S lived with her mother until removal in April 2013. The mother would obviously wish to resume her care but, however reluctantly, concedes through her counsel, that this is a case where she was rightly ruled out as a viable option to parent her child. This is realistic. That is not to say that she does not seek to maintain the most generous contact regime possible with her daughter, obviously the more likely if S is placed with long term foster parents than with adoptive parents.
 Her father attended at the appeal before us. The relationship with the mother is said to be at an end. His physical attendance with the mother tends to indicate his support for her cause. A successful outcome in this appeal for the mother will undoubtedly benefit his continuing contact with S.
 Ms Tawfik, who appears on behalf of the mother, has advanced the appeal with great skill. She did not appear at first instance but clearly has mastered her brief in order to bring to our attention those parts of the judgment that suggest that the judge applied the wrong test and, in the alternative, aspects of the evidence which she says have been omitted by the judge in reaching her ultimate determination in this difficult case. Ms Golden has appeared on behalf of the local authority.
 The ‘correct test’ that must be applied in any case in which a court is asked to dispense with a parent’s consent to their child being placed for adoption is that statutorily provided by the sections 52 (1) (b) and 1 (4) of the Adoption and Children Act 2002 interpreted in the light of the admonitions of the President in Re B-S (Children)  EWCA Civ 1146 which drew upon the judgments of the Supreme Court in In Re B (A Child) (Care Proceedings: Threshold Criteria)  UKSC 33 and rehearsed previous jurisprudence on the point. The “message” is clearly laid out in paragraph 22 of Re B-S and needs no repetition here.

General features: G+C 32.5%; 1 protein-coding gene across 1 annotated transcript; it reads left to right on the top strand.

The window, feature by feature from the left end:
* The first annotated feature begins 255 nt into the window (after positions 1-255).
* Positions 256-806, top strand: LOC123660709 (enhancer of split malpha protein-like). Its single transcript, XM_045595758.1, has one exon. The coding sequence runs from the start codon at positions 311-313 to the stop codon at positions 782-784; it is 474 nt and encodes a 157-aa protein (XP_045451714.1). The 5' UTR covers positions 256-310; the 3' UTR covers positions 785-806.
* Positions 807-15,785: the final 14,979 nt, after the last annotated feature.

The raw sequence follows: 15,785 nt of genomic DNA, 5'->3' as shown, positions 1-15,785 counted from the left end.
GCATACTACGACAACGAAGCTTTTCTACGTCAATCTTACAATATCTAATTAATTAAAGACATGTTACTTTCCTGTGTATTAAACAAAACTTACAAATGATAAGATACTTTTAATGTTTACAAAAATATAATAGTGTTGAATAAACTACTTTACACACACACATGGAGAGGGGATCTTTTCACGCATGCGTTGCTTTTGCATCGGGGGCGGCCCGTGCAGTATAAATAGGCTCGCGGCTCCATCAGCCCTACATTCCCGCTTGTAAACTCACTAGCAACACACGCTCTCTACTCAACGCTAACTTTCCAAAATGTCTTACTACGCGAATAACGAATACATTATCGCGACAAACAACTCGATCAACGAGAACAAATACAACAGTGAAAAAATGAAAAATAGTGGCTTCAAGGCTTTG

However, I note that the terminology frequently deployed in arguments to this court and, no doubt to those at first instance, omit a significant element of the test as framed by both the Supreme Court and this court, which qualifies the literal interpretation of “nothing else will do”. That is, the orders are to be made “only in exceptional circumstances and where motivated by the overriding requirements pertaining to the child’s best interests.” (See In Re B, paragraph 215). In doing so I make clear that this latter comment is not to seek to undermine the fundamental principle expressed in the judgment, merely to redress the difficulty created by the isolation and oft subsequently suggested interpretation of the words “nothing else will do” to the exclusion of any “overriding” welfare considerations in the particular child’s case.
 It stands to reason that in any contested application there will always be another option to that being sought. In some cases the alternative option will be so imperfect as to merit summary dismissal. In others, the options will be more finely balanced and will call for critical and often anxious scrutiny. However, the fact that there is another credible option worthy of examination will not mean that the test of “nothing else will do” automatically bites.
 It couldn’t possibly. Placement orders are made more often in anticipation of finding adoptive parents than with ones in mind. Plans go awry. Some adoption plans are over ambitious. Inevitably there will be a contingency plan, often for long term fostering. The fact of a contingency plan suggests that ‘something else would do at a push’, the exact counterpoint of a literal interpretation of “nothing else will do”, and it would follow that the application would therefore fail at the outset.